## SEQUENCE function

The SEQUENCE function generates a list of sequential numbers in an array. We can generate a list of sequential numbers in rows, columns, or both. By default, the SEQUENCE function will return multiple values, which will be placed in the neighboring cells (to the bottom and/or to the right). I.e., we are dealing with dynamic array formulas here.   The syntax of the SEQUENCE function is as follows: =SEQUENCE ( rows ; [columns] ; [start] ; [step] ) Rows specifies

## Lookup the 2nd, the 3rd, or the nth value

Both the MATCH function and the XLOOKUP function look only for the first (last) available match in the array. This is perfectly reasonable in most cases, as we are expecting to deal with unique identifiers when looking up data. However, sometimes we will have to look up the second, third, fourth, or nth value.   Consider the following example: Our table contains a list of contract numbers in column B and contact email addresses in column A. Contract numbers are

## ROW & COLUMN functions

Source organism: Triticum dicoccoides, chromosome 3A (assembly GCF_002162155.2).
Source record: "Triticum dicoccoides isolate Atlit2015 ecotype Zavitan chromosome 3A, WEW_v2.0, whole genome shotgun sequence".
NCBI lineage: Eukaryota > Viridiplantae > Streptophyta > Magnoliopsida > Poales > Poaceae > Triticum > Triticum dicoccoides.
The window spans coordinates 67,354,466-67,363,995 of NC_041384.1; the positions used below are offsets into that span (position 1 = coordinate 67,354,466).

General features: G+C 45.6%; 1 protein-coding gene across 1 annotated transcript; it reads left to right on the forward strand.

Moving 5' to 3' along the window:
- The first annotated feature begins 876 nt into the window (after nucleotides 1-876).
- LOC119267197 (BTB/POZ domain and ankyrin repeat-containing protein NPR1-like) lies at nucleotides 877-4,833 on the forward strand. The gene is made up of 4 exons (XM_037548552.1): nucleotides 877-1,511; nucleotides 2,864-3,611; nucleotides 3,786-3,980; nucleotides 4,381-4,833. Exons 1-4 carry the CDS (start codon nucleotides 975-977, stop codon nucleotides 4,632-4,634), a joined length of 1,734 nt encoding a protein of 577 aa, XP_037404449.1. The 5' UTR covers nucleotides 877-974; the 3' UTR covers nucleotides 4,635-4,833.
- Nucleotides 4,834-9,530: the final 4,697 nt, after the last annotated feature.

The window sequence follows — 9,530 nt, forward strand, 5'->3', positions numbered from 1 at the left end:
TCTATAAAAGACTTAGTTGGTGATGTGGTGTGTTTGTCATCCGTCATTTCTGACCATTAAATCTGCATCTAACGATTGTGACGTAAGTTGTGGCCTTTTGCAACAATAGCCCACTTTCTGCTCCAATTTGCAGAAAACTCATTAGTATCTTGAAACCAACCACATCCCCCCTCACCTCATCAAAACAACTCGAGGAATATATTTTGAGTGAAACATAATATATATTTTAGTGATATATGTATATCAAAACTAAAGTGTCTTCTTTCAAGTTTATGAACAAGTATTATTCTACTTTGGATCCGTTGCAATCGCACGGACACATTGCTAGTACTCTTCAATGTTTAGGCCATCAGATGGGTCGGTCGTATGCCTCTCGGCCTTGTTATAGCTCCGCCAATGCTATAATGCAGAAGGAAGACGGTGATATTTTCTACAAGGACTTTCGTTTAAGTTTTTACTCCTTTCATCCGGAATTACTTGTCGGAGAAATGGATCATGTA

In Excel, there are specific use cases where an exact row (column) number, or an exact number of rows (columns), are necessary for calculations.   The ROW function returns the row number of a reference. The ROW function syntax is as follows: = ROW ( reference ) If reference is omitted, the number of the row in which the formula appears is returned.   The COLUMN function returns the column number of a reference. The COLUMN function syntax is as

## Top 10 lists in Excel

When analyzing large amounts of data in Excel, often the best approach is to retrieve the top (10) values. Consider the following example: This table contains all of the invoices from January 29th. There are 904 invoices for that day. The values in the invoice column are unique, as those are invoice numbers. The values in the user column are not unique, as some users have multiple invoices on that day, and the values in the team column are not